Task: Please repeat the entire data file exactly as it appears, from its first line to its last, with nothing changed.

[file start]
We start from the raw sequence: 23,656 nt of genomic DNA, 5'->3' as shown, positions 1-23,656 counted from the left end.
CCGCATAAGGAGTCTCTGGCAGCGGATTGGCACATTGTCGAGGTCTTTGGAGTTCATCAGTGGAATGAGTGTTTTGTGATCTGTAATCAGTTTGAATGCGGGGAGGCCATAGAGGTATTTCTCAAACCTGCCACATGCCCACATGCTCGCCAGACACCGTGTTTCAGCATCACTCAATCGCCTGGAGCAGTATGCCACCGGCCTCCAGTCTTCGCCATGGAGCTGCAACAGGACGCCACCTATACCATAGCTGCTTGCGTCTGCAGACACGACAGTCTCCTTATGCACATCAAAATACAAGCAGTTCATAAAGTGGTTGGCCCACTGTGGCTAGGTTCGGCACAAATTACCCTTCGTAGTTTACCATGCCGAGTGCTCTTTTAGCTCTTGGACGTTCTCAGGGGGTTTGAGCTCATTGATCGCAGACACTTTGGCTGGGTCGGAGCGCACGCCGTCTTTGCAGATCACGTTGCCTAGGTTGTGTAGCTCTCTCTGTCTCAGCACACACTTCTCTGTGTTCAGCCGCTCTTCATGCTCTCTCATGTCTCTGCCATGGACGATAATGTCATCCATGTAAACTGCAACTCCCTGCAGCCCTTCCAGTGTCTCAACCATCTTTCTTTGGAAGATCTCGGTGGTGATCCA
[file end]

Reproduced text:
We start from the raw sequence: 23,656 nt of genomic DNA, 5'->3' as shown, positions 1-23,656 counted from the left end.
CCGCATAAGGAGTCTCTGGCAGCGGATTGGCACATTGTCGAGGTCTTTGGAGTTCATCAGTGGAATGAGTGTTTTGTGATCTGTAATCAGTTTGAATGCGGGGAGGCCATAGAGGTATTTCTCAAACCTGCCACATGCCCACATGCTCGCCAGACACCGTGTTTCAGCATCACTCAATCGCCTGGAGCAGTATGCCACCGGCCTCCAGTCTTCGCCATGGAGCTGCAACAGGACGCCACCTATACCATAGCTGCTTGCGTCTGCAGACACGACAGTCTCCTTATGCACATCAAAATACAAGCAGTTCATAAAGTGGTTGGCCCACTGTGGCTAGGTTCGGCACAAATTACCCTTCGTAGTTTACCATGCCGAGTGCTCTTTTAGCTCTTGGACGTTCTCAGGGGGTTTGAGCTCATTGATCGCAGACACTTTGGCTGGGTCGGAGCGCACGCCGTCTTTGCAGATCACGTTGCCTAGGTTGTGTAGCTCTCTCTGTCTCAGCACACACTTCTCTGTGTTCAGCCGCTCTTCATGCTCTCTCATGTCTCTGCCATGGACGATAATGTCATCCATGTAAACTGCAACTCCCTGCAGCCCTTCCAGTGTCTCAACCATCTTTCTTTGGAAGATCTCGGTGGTGATCCA